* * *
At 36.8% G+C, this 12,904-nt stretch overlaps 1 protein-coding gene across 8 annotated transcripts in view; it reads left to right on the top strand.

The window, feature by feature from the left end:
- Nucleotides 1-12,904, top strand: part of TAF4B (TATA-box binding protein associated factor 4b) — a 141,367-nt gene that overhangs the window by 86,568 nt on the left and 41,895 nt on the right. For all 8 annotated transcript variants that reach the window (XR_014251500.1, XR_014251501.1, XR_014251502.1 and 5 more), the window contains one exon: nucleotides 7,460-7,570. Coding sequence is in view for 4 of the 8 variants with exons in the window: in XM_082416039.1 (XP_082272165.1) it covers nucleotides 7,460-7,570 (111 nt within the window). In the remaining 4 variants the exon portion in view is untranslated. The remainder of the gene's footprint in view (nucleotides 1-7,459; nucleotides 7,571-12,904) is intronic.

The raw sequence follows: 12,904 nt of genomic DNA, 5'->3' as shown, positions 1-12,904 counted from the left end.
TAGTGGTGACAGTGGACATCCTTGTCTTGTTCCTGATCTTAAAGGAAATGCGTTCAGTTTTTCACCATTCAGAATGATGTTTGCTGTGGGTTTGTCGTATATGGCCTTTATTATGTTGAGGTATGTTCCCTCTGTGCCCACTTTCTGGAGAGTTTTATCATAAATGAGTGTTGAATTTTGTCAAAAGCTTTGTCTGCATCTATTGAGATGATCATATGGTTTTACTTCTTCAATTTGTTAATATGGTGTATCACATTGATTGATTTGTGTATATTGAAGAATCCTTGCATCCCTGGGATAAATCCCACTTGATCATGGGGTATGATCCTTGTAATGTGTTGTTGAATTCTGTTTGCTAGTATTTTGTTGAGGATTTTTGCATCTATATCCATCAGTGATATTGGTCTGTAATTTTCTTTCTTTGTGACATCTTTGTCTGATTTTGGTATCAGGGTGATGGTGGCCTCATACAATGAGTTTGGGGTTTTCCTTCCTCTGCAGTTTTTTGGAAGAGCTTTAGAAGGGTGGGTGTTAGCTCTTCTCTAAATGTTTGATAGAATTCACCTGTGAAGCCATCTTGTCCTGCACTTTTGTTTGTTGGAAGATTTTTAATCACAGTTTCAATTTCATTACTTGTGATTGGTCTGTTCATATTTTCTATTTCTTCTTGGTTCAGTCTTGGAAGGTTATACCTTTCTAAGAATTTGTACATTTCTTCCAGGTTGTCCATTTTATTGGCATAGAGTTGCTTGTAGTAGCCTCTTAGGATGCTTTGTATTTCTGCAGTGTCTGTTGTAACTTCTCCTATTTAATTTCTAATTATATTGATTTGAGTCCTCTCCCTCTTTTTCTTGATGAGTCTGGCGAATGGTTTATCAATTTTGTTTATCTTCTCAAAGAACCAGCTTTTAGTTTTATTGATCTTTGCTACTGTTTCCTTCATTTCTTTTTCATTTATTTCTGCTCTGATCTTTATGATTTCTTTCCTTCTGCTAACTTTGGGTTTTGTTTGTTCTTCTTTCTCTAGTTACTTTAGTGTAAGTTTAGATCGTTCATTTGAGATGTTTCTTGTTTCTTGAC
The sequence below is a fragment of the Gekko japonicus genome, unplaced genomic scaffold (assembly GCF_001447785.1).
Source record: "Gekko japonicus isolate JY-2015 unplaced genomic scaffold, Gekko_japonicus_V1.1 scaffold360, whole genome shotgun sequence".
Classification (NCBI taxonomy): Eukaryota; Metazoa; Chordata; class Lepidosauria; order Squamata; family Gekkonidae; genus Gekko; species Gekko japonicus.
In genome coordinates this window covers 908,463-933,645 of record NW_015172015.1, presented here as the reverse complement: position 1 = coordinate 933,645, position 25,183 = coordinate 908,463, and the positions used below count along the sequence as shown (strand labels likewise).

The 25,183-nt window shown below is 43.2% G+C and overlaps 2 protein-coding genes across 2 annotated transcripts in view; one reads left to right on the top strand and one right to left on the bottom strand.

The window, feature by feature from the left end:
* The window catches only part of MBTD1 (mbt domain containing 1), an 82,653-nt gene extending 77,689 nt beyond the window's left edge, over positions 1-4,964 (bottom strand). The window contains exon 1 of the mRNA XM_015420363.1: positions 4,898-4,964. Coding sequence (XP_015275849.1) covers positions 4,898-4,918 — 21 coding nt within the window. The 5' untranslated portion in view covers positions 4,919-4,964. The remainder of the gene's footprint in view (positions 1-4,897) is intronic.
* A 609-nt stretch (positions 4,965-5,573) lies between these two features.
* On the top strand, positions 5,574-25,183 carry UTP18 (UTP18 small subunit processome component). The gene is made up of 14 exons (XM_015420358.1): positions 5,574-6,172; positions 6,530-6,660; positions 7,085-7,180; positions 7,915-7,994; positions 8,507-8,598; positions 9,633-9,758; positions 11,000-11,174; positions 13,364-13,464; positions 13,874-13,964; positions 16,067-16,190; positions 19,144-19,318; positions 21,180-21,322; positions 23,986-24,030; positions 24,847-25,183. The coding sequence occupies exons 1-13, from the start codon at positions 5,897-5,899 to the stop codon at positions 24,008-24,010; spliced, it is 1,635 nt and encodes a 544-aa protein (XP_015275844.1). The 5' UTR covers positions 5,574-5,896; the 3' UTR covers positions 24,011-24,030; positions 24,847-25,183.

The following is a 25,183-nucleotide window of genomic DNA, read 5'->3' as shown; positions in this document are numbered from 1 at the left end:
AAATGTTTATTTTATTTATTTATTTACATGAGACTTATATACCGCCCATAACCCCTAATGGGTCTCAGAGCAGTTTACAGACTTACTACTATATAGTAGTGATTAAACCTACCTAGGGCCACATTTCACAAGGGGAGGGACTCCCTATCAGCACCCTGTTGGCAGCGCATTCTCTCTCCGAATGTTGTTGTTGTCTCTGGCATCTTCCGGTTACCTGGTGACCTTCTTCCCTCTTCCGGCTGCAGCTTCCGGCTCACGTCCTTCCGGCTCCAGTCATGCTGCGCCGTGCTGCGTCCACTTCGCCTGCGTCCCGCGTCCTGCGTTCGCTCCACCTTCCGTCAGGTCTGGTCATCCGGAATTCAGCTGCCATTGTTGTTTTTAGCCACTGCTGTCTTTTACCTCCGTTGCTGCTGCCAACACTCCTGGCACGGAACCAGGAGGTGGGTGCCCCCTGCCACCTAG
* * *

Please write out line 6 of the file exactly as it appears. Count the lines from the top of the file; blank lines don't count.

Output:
The sequence below is a fragment of the Gekko japonicus genome, unplaced genomic scaffold (assembly GCF_001447785.1).